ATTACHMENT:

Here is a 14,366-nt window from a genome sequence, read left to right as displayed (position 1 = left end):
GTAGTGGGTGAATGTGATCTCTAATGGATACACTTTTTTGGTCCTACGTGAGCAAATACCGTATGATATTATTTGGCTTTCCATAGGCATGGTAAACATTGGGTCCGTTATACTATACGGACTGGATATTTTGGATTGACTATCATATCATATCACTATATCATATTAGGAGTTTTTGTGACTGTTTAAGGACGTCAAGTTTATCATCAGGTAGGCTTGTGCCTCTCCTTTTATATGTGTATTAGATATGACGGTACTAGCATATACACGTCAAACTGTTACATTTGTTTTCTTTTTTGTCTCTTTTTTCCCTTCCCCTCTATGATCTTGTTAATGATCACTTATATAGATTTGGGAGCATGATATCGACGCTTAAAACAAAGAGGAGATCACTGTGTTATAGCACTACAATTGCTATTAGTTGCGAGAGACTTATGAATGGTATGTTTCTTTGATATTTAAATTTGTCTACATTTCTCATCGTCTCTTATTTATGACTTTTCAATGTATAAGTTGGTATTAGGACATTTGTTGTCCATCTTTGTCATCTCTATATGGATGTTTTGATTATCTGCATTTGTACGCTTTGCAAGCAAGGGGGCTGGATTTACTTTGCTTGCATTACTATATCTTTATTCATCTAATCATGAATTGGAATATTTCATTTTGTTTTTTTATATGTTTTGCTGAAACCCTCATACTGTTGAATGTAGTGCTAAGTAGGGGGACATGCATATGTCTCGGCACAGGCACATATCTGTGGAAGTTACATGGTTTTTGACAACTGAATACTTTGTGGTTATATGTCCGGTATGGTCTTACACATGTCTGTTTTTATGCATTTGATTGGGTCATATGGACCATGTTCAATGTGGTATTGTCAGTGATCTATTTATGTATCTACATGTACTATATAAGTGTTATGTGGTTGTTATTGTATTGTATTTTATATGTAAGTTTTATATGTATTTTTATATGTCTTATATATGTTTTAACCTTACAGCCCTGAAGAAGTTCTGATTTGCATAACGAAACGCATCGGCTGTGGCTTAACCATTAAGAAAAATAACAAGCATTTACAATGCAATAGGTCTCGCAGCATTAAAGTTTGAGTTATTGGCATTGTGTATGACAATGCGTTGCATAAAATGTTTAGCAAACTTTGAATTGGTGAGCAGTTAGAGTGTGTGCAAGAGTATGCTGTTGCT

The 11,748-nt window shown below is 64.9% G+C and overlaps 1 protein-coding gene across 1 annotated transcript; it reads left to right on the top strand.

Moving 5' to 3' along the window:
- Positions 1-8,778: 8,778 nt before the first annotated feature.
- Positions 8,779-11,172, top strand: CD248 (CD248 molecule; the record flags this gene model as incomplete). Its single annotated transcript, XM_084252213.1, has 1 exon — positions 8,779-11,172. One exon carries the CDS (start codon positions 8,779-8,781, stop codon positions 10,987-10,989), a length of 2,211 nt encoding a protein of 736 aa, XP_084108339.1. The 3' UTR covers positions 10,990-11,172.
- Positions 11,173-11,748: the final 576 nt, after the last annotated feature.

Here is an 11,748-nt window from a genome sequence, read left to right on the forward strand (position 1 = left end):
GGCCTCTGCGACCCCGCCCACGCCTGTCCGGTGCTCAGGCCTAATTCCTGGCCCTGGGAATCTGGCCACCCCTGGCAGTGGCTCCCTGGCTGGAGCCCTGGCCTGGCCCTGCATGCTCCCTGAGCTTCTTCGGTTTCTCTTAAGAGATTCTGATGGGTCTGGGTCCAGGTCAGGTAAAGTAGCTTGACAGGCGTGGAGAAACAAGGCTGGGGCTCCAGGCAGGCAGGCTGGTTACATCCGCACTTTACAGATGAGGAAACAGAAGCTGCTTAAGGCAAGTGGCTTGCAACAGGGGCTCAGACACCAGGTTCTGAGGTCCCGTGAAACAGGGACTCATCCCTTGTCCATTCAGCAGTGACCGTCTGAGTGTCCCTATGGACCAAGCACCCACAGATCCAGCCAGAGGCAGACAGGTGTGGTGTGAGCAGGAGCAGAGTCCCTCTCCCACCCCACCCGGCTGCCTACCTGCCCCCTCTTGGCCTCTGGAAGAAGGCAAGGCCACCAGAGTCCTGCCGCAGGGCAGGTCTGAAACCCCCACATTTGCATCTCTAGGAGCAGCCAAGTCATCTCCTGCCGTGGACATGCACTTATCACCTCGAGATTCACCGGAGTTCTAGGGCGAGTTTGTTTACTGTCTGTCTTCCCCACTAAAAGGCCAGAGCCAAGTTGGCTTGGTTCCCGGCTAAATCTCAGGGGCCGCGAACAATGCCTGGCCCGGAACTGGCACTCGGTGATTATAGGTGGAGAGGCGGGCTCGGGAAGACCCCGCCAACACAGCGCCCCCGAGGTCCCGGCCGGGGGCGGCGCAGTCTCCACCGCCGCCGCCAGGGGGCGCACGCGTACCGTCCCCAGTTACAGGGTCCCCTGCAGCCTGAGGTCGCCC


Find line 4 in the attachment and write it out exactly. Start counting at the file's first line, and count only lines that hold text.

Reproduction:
Moving 5' to 3' along the window: